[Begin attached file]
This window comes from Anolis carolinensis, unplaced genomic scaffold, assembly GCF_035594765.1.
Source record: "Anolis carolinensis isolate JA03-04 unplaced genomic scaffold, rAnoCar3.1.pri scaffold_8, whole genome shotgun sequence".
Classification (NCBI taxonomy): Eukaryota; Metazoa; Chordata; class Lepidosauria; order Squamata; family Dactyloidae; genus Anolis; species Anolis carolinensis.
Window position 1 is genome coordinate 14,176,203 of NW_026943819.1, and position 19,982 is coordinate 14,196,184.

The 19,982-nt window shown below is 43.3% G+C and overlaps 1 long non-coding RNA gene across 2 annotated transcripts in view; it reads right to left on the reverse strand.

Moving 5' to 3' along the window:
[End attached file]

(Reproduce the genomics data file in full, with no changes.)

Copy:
This window comes from Anolis carolinensis, unplaced genomic scaffold, assembly GCF_035594765.1.
Source record: "Anolis carolinensis isolate JA03-04 unplaced genomic scaffold, rAnoCar3.1.pri scaffold_8, whole genome shotgun sequence".
Classification (NCBI taxonomy): Eukaryota; Metazoa; Chordata; class Lepidosauria; order Squamata; family Dactyloidae; genus Anolis; species Anolis carolinensis.
Window position 1 is genome coordinate 14,176,203 of NW_026943819.1, and position 19,982 is coordinate 14,196,184.

The 19,982-nt window shown below is 43.3% G+C and overlaps 1 long non-coding RNA gene across 2 annotated transcripts in view; it reads right to left on the reverse strand.

Moving 5' to 3' along the window: